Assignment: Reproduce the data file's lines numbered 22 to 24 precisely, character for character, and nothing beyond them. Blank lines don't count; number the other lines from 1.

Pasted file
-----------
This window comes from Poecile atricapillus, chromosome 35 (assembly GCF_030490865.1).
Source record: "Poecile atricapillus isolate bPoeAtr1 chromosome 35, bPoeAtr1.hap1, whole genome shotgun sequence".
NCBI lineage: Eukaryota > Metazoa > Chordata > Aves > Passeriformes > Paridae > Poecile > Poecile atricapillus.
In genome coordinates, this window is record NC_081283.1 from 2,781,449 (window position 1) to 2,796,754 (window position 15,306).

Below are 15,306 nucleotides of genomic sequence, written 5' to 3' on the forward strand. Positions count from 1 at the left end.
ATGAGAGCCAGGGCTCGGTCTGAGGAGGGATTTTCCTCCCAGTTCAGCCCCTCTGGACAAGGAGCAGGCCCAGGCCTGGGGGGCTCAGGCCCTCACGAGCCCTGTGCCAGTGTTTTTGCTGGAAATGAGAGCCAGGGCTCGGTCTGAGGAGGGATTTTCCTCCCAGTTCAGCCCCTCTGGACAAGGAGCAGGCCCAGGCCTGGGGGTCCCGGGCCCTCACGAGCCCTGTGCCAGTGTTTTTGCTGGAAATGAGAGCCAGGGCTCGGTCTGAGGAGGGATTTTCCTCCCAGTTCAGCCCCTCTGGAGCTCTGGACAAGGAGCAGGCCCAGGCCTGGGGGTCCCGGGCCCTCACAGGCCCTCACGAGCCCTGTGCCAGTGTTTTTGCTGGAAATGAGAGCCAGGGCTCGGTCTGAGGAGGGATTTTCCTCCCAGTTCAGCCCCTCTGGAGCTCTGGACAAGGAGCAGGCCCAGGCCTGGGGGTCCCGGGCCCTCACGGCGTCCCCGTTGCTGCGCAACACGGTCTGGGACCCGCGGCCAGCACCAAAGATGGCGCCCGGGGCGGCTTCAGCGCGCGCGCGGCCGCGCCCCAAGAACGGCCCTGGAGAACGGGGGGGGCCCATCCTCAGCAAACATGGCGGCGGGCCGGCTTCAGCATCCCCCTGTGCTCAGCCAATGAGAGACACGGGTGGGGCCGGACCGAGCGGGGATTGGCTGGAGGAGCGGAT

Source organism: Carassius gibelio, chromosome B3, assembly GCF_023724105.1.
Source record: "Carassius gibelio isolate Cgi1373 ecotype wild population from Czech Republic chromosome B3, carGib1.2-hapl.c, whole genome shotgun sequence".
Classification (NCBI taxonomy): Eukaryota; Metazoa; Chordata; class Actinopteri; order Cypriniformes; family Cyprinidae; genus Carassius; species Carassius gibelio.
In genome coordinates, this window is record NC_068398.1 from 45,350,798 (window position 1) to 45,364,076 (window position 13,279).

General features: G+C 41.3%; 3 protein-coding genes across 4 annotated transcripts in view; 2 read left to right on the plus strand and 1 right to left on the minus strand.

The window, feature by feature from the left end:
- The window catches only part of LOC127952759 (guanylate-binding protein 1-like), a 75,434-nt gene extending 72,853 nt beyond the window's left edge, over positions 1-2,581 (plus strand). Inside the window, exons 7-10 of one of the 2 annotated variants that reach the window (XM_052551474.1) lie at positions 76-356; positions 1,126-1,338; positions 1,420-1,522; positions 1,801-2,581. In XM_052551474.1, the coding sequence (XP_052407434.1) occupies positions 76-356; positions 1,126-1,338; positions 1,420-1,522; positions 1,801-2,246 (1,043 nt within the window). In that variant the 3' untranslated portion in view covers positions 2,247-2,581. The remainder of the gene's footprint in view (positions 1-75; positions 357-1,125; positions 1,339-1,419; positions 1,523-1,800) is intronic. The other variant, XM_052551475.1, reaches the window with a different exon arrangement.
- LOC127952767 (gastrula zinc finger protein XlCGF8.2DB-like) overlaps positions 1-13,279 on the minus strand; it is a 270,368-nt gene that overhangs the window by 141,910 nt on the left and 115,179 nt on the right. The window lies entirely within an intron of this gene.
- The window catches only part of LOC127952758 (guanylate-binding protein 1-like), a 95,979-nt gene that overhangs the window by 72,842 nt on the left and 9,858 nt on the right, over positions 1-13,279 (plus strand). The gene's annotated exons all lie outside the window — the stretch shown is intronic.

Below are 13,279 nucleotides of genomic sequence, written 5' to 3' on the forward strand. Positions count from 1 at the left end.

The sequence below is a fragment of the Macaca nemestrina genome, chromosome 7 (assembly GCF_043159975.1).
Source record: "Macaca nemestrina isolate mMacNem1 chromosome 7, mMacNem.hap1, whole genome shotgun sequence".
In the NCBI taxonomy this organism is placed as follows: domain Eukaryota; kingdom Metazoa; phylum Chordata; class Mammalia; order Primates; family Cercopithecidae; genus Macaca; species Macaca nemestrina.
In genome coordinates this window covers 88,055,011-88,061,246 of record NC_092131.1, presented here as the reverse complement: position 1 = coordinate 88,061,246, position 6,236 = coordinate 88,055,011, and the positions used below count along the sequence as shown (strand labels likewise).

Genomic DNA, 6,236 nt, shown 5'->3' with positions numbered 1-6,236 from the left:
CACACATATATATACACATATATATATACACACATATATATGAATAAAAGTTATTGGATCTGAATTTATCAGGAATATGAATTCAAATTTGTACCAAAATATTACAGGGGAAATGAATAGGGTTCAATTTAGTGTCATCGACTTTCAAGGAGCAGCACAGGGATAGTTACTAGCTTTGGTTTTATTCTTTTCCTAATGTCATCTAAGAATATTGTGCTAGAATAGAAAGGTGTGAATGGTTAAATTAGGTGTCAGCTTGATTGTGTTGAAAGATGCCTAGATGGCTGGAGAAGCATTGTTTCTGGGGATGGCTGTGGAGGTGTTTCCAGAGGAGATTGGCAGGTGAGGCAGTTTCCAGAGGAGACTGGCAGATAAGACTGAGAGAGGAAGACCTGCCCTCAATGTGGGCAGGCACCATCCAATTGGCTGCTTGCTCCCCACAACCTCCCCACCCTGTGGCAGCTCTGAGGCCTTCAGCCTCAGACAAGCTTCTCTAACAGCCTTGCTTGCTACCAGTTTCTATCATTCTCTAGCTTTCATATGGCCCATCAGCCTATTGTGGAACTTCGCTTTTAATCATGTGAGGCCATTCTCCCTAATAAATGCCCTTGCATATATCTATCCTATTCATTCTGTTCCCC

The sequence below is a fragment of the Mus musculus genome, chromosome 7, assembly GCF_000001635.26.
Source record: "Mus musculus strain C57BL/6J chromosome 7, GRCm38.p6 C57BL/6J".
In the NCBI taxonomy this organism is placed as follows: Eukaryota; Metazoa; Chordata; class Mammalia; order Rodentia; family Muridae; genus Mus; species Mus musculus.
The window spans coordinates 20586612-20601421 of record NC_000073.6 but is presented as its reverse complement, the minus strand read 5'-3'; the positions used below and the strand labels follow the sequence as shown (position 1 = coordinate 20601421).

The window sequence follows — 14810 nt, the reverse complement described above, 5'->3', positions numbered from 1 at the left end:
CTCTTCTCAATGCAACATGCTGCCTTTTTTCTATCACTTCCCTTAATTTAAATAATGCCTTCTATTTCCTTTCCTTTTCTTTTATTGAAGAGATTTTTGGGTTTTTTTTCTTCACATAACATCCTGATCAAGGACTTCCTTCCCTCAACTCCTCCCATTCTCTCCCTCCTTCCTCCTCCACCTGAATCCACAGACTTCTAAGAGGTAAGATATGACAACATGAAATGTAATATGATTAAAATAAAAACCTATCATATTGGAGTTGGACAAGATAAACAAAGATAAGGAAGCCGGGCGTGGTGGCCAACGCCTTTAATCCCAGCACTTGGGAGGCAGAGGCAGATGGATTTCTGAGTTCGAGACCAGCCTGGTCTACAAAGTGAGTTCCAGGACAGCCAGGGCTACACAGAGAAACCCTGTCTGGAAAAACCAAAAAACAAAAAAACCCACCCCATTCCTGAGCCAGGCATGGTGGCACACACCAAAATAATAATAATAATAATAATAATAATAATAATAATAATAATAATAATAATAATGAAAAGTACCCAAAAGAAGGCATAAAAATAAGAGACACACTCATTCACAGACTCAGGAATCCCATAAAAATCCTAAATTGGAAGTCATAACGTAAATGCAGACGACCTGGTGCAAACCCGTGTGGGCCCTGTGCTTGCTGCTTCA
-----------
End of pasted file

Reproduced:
CACACATATATATACACATATATATATACACACATATATATGAATAAAAGTTATTGGATCTGAATTTATCAGGAATATGAATTCAAATTTGTACCAAAATATTACAGGGGAAATGAATAGGGTTCAATTTAGTGTCATCGACTTTCAAGGAGCAGCACAGGGATAGTTACTAGCTTTGGTTTTATTCTTTTCCTAATGTCATCTAAGAATATTGTGCTAGAATAGAAAGGTGTGAATGGTTAAATTAGGTGTCAGCTTGATTGTGTTGAAAGATGCCTAGATGGCTGGAGAAGCATTGTTTCTGGGGATGGCTGTGGAGGTGTTTCCAGAGGAGATTGGCAGGTGAGGCAGTTTCCAGAGGAGACTGGCAGATAAGACTGAGAGAGGAAGACCTGCCCTCAATGTGGGCAGGCACCATCCAATTGGCTGCTTGCTCCCCACAACCTCCCCACCCTGTGGCAGCTCTGAGGCCTTCAGCCTCAGACAAGCTTCTCTAACAGCCTTGCTTGCTACCAGTTTCTATCATTCTCTAGCTTTCATATGGCCCATCAGCCTATTGTGGAACTTCGCTTTTAATCATGTGAGGCCATTCTCCCTAATAAATGCCCTTGCATATATCTATCCTATTCATTCTGTTCCCC

The sequence below is a fragment of the Mus musculus genome, chromosome 7, assembly GCF_000001635.26.
Source record: "Mus musculus strain C57BL/6J chromosome 7, GRCm38.p6 C57BL/6J".